The rotting or skeletonised remains of whales and dolphins are frequently brought up in the nets of trawlers working round the British Isles. However, it is only in recent years that biologists have discovered that the remains of dead whales, known as whale falls, attract a series of activities of other marine species, that not only reduce the carcase to its bony framework, but which then begin to colonise, and in some recently discovered polychaete worms, also extract nutrients from, its bones.
In the eastern North Atlantic and around the north of Scotland into the North Sea, however, a small bivalve of the mussel family Mytilidae, has long been known to be associated with the remains of whales.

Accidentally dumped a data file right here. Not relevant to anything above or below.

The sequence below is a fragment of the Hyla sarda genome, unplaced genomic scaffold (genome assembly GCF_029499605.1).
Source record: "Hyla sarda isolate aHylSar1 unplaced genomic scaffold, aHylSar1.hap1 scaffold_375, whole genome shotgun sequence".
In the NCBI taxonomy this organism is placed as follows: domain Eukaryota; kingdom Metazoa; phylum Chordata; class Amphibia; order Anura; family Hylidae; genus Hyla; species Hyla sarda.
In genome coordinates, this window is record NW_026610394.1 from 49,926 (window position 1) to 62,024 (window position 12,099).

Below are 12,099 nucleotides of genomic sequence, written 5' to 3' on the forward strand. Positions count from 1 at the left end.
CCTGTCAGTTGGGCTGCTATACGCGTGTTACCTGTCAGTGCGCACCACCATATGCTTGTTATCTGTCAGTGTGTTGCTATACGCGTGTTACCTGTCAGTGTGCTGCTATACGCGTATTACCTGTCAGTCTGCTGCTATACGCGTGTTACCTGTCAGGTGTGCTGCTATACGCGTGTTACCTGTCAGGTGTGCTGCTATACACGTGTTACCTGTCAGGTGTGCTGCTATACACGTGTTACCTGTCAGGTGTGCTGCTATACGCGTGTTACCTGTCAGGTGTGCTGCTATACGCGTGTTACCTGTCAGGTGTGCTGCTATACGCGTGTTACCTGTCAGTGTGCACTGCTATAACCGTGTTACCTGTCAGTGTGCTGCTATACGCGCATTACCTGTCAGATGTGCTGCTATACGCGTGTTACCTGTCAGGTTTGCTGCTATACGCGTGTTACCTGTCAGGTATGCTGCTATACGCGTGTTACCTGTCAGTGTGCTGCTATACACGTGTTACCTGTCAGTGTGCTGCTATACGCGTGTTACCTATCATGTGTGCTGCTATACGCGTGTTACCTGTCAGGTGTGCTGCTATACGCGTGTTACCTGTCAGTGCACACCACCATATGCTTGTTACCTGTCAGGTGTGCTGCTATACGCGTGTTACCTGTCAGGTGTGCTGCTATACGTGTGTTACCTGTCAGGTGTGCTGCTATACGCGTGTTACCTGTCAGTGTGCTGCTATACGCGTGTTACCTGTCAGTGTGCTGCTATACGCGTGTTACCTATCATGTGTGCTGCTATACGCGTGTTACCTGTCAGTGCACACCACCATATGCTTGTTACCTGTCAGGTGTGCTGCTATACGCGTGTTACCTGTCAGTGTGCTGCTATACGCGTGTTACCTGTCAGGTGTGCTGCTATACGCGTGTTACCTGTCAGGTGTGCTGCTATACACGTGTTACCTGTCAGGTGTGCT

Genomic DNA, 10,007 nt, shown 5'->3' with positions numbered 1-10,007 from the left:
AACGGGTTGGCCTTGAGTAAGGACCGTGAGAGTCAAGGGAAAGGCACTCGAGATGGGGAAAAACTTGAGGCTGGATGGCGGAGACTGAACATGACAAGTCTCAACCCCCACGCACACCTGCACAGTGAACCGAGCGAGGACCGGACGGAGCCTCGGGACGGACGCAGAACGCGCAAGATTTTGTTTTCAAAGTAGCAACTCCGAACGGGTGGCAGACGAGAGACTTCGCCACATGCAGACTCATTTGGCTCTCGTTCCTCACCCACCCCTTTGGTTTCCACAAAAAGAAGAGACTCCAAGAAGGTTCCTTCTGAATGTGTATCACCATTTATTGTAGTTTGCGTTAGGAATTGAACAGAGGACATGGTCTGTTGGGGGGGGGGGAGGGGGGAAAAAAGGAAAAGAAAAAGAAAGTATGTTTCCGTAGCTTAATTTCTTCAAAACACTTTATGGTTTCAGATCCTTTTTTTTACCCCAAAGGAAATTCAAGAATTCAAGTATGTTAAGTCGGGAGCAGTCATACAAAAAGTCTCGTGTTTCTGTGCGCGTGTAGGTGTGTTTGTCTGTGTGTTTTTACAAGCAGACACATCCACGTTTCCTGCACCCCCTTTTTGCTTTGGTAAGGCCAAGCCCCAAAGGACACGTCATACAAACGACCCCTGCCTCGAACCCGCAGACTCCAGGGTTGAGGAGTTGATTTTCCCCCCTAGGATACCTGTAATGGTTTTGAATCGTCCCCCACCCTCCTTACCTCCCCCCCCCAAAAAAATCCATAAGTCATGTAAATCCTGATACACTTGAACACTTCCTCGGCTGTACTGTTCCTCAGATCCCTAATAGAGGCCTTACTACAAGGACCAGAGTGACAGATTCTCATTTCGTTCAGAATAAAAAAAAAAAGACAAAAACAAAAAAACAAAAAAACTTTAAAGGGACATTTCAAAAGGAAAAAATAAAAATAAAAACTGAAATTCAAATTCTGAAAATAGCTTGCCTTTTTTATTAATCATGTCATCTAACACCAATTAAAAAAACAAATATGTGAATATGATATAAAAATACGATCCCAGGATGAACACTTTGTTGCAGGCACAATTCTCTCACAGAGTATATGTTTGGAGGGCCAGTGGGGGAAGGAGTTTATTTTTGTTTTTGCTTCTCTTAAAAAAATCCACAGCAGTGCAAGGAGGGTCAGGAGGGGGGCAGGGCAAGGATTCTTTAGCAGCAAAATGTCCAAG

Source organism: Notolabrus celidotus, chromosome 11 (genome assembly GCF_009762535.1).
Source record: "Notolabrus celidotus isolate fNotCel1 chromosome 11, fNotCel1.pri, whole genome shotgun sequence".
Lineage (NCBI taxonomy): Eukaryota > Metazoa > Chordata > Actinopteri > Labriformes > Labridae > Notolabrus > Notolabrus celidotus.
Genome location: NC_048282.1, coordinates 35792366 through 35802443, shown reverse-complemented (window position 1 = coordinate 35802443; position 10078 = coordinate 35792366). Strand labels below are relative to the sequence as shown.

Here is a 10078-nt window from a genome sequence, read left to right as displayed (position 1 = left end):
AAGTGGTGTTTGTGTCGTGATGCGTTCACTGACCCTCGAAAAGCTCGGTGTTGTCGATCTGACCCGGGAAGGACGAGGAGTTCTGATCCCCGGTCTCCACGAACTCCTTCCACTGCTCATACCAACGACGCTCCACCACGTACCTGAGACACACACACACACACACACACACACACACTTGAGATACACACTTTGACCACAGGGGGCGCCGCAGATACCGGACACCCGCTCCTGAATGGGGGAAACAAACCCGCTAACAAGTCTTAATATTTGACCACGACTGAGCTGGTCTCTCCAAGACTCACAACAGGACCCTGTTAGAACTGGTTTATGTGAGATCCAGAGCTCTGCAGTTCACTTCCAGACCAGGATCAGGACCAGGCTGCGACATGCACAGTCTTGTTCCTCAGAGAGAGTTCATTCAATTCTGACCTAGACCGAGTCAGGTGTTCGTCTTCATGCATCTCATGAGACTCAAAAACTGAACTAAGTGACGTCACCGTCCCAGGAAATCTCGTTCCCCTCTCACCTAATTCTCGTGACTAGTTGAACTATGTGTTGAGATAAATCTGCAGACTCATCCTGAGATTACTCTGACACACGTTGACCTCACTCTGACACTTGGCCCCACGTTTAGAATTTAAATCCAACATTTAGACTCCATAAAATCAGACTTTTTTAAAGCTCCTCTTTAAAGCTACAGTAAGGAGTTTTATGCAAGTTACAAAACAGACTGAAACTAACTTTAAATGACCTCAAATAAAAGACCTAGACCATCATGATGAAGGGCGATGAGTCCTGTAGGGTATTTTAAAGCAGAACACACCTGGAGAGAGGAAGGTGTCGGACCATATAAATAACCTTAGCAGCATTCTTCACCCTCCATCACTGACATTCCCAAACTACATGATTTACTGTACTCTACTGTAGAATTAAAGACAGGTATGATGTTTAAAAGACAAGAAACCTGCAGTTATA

Adula simpsoni has the exceptional habitat of settling in the sutures and inside the craniums of old skulls of whales, where it attaches firmly by means of the byssus threads.The bright yellow-brown shells of Adula are thin, with a glossy, varnished-like periostracum. It grows to a maximum length of 30mm, but shells approaching this size are always corroded, a factor that, given the extremely thin nature of the shells, probably brings about the death of the animal through exposure to predatory invertebrates. Growth stages on the shells are not very obvious, but it is likely that the life-span of Adula is not very long despite the otherwise protective nature of its environment.